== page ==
4 large free-range eggs
100g/3½oz caster sugar (baker’s sugar)
100g/3½oz self-raising flour
For the filling
1 tbsp instant coffee granules
150ml/5½fl oz boiling water
100ml/3½fl oz brandy
3 x 250g/9oz tubs full-fat mascarpone cheese
300ml/10½fl oz double cream ( you can use 36% heavy cream)
3 tbsp icing sugar, sifted (confectioner’s sugar)
65g/2¼oz dark chocolate (36% cocoa solids), grated
For the decoration
100g/3½oz dark chocolate, (70% cocoa solids), finely chopped
2 tbsp cocoa powder
Preheat the oven to 180C/160C(fan)/350F/Gas 4. Grease a 35x25cm/14x10in Swiss roll tin and line with baking parchment. BE SURE TO MAKE TWO AND ONE COULD BE CHOCOLATE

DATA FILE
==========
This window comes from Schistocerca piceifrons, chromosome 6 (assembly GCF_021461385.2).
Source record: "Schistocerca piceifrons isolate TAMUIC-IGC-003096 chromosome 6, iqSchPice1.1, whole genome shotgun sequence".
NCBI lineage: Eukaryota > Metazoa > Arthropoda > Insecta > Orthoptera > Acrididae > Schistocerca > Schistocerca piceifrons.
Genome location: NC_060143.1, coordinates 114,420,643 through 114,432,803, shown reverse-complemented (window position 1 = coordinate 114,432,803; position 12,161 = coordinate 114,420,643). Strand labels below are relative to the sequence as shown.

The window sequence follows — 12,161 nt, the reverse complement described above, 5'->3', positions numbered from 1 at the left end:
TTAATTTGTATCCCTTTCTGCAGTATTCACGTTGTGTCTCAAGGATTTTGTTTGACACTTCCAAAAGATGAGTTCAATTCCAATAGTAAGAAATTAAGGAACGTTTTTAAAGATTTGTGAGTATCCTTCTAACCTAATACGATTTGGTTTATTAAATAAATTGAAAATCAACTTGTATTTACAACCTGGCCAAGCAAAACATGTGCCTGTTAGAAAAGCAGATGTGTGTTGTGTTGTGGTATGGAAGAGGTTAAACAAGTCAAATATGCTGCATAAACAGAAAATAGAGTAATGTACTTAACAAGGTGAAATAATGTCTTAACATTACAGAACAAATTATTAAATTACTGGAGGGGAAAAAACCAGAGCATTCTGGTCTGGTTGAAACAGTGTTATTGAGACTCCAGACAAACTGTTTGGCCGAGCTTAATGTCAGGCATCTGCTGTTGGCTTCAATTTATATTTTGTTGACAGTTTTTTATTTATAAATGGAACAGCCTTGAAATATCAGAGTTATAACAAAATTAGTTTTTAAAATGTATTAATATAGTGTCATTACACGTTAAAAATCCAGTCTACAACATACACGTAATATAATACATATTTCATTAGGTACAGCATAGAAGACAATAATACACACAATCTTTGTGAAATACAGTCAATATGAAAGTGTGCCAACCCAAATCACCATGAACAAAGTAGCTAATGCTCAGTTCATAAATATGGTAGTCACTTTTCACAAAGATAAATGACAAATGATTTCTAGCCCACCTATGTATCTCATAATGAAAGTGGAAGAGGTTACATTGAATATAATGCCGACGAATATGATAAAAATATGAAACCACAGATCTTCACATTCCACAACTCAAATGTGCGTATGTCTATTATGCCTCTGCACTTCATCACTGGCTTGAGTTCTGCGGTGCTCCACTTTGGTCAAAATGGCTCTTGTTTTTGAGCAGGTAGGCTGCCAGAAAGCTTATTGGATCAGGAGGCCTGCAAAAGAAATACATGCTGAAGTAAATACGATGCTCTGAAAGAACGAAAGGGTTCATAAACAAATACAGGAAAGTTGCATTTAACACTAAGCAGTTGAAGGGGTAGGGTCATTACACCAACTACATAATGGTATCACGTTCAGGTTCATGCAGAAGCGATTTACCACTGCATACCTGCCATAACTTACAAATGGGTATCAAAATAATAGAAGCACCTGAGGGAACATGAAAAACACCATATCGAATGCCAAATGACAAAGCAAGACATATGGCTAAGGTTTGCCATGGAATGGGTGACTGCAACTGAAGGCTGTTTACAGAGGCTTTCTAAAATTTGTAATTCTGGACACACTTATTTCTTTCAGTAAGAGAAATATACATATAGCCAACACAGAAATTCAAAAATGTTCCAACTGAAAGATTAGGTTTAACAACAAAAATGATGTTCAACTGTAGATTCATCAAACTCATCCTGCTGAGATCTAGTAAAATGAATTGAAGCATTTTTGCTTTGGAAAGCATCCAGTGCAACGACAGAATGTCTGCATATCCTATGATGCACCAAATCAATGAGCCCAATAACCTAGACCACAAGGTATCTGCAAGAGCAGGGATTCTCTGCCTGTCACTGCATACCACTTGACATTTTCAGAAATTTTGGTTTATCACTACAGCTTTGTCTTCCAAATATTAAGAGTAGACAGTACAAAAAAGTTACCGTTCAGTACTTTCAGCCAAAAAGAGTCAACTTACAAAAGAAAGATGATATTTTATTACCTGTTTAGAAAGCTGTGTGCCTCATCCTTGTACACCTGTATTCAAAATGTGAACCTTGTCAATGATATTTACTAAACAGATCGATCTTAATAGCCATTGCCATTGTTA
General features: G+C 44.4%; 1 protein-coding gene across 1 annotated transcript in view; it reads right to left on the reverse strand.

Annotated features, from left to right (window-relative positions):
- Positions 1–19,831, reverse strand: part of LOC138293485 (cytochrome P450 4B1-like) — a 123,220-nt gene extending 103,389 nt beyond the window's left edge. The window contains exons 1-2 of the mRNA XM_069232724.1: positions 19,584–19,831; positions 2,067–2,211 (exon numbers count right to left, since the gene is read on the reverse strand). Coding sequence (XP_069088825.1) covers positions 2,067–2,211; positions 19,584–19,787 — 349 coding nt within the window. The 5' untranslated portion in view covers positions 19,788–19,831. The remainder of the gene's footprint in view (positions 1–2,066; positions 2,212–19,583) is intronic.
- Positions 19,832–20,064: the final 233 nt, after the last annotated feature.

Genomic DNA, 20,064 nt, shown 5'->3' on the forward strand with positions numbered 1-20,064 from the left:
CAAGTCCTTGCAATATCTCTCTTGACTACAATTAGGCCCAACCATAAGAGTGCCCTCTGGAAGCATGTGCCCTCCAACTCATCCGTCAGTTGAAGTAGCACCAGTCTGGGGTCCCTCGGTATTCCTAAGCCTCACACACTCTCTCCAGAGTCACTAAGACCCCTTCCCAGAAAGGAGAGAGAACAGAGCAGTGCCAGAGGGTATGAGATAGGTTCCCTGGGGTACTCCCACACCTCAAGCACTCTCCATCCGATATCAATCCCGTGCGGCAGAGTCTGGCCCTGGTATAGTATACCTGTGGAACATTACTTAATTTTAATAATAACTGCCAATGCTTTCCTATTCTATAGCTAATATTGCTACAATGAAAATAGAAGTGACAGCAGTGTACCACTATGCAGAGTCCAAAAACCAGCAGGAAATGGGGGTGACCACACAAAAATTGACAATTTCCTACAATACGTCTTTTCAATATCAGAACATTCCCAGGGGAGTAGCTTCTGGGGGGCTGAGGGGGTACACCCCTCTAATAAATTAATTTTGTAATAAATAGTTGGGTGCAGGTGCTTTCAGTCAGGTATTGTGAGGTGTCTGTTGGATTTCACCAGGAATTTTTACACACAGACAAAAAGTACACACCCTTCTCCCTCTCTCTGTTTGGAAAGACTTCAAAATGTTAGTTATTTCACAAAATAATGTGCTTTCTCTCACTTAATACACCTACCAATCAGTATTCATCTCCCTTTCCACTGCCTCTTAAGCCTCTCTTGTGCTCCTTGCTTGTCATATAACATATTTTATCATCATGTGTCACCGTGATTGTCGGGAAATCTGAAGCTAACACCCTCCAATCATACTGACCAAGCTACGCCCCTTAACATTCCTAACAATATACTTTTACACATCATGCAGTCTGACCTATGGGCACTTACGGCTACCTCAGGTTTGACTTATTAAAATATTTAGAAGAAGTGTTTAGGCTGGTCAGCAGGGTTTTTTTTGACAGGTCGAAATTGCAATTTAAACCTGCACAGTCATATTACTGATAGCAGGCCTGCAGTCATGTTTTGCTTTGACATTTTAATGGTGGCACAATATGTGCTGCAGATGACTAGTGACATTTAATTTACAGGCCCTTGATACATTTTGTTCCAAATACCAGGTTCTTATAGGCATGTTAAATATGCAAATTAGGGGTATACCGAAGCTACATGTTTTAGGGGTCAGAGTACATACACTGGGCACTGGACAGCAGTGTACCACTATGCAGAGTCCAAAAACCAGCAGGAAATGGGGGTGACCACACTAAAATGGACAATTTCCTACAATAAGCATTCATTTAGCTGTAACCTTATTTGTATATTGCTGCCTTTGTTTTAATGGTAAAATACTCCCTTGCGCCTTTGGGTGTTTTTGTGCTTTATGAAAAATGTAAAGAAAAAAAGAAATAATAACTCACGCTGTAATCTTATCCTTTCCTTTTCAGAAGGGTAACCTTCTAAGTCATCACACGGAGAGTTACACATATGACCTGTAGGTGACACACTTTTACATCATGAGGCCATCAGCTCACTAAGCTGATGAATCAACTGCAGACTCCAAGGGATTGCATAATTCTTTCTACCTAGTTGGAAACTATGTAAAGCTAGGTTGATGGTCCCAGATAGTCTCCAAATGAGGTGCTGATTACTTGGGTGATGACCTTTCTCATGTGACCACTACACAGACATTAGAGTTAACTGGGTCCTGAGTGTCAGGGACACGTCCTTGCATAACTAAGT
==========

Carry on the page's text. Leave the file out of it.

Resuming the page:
For the sponge, place the eggs and sugar in a large bowl and, using an electric hand-held mixer, whisk together for about five minutes, or until the mixture is very pale and thick. The mixture should leave a light trail on the surface when the whisk is lifted.
Sift over the flour and fold in gently using a metal spoon or spatula, taking care not to over mix. THIS MAKES ALL THE DIFFERENCE IN THE QUALITY OF YOUR SPONGE CAKE
Pour the mixture into the prepared cake tin and tilt the tin to level the surface. I JUST USE A SPATULA TO MAKE IT EVEN.
Bake for 20 minutes, or until risen, golden-brown and springy to the touch. Cool in the tin for five minutes then turn out onto a wire rack and leave to cool completely.
For the filling, dissolve the coffee in the boiling water and add the brandy. Set aside to cool.
When the sponge is cold, carefully slice the cake in half horizontally, so you have two thin sponges of equal depth.